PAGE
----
Thoughts From Oreo

I've been Christmas Tagged!!

December 8th 2007 5:55 am
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I've been tagged by my pal Sunshine!
It's a Christmas tag!!! This is what you have to do.
Write a letter to Santa Paws with 5 requests in your diary.
Then give whoever tagged you 5 bones or treats.
Then tag 5 more cats or dogs.

Dear Santa Paws,

I've been a very very good girl this year (despite what my beagle says...ignore him). I have kept all the yard invading squirrels that eat the bird seed at bay....I have been nice to my brudder Snoopy (no matter what he says...I have) and I haven't tried to eat ANYTHING off the Christmas Tree.

This year I would like:

1. A stuffed toy with a squeaky inside..don't be offended if I shread it!!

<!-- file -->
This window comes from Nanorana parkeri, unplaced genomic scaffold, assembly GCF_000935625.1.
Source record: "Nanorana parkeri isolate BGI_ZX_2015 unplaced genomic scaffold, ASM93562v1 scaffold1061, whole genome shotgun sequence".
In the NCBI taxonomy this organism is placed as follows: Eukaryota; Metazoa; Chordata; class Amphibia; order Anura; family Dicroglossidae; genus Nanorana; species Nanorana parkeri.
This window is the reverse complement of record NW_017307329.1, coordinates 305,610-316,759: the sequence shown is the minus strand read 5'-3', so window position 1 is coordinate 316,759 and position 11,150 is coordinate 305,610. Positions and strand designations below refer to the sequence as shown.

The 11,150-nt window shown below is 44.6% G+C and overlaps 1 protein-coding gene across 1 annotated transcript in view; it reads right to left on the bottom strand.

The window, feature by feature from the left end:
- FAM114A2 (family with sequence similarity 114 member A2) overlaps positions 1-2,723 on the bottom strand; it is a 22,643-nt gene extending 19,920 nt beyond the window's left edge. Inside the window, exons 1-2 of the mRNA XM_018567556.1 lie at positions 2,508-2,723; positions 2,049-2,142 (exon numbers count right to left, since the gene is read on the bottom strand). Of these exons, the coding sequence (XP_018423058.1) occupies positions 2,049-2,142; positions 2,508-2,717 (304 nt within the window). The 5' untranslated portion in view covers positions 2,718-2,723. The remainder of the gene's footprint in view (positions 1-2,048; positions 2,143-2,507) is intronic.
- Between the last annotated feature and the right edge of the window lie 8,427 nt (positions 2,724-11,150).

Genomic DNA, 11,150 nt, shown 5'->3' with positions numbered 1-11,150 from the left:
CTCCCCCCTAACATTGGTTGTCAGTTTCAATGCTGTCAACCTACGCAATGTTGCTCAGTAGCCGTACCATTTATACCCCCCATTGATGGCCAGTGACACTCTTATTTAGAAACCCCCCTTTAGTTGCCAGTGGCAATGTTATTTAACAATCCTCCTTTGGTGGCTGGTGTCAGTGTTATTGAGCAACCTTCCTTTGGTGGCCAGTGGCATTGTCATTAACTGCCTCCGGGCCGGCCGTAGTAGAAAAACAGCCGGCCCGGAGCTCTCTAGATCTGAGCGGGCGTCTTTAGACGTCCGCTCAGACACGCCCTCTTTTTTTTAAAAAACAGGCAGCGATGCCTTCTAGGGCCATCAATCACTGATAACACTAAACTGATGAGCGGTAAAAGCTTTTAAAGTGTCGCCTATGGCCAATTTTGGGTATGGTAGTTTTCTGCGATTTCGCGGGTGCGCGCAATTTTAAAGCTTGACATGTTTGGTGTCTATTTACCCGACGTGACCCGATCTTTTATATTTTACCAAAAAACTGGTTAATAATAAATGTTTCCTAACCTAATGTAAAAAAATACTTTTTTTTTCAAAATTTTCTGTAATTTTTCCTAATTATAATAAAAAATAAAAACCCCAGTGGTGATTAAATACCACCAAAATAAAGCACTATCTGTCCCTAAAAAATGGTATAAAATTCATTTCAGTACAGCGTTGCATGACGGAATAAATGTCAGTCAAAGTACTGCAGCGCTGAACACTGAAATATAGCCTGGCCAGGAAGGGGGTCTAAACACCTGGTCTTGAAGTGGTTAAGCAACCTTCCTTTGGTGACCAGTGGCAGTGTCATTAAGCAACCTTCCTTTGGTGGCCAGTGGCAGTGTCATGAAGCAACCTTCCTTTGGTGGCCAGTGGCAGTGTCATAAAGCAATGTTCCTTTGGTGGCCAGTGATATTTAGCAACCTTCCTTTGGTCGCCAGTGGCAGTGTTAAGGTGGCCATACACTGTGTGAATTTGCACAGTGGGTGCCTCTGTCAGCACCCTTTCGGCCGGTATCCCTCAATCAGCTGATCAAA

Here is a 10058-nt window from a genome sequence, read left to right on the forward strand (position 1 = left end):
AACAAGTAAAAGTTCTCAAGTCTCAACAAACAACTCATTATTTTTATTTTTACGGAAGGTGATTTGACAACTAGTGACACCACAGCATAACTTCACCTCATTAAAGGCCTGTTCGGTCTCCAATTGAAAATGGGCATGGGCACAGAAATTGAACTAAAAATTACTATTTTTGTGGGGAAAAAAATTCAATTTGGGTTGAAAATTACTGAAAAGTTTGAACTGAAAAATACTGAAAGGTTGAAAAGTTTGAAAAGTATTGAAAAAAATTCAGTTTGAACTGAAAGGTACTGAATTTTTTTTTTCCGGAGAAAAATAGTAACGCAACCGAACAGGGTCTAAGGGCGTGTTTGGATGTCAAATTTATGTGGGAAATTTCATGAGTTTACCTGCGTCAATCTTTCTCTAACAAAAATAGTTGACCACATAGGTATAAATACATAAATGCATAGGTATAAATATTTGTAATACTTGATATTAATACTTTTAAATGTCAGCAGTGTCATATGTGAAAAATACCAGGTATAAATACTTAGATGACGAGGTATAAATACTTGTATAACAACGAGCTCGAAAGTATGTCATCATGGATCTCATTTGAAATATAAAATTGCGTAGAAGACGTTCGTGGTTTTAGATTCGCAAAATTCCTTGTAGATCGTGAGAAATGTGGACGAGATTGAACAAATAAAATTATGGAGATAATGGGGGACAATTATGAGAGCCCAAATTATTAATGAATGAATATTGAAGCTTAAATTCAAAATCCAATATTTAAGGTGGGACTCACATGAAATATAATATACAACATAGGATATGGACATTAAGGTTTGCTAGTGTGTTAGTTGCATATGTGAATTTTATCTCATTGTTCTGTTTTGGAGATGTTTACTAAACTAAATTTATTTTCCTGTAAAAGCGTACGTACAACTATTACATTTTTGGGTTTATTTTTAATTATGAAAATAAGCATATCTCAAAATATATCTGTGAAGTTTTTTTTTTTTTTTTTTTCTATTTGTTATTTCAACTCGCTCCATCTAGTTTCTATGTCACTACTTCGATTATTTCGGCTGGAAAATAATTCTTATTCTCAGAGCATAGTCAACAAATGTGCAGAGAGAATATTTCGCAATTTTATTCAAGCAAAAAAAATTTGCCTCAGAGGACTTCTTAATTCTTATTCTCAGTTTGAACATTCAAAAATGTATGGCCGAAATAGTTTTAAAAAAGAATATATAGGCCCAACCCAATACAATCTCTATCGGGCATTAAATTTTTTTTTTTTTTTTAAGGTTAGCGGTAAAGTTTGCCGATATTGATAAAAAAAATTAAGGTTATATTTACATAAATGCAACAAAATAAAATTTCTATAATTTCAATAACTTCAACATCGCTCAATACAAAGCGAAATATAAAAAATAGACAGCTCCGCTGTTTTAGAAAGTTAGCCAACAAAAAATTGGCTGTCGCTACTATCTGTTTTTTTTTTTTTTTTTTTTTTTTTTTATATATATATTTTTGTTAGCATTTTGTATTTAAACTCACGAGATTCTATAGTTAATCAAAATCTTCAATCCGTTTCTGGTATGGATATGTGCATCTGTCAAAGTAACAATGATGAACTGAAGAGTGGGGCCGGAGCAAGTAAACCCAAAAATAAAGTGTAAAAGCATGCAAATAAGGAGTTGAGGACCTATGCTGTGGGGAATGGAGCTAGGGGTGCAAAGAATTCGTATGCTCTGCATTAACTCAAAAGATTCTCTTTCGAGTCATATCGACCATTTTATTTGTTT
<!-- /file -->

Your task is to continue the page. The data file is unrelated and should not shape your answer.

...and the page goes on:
2. A flossie would be nice
3. Homes for all the furbabies livin in shelters
4. My Mama to stop workin so she can stay home and play with me
5. A nice new cuddle bed

 

Thanksgiving Tag

November 17th 2007 7:31 am
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Here are the rules:
Because it’s Thanksgiving time, there is a change to the rules. Each player needs to tell seven special things they are thankful for. Tagged dogs must post the rules in their diary and their 7 things. Then choose 7 pups to tag and list their names. Let them know by pawmail or rosette that they have been tagged and to read your diary for the instructions on how to play.

Seven Things I’m Thankful For:
1. I am thankful for my Mama and Daddy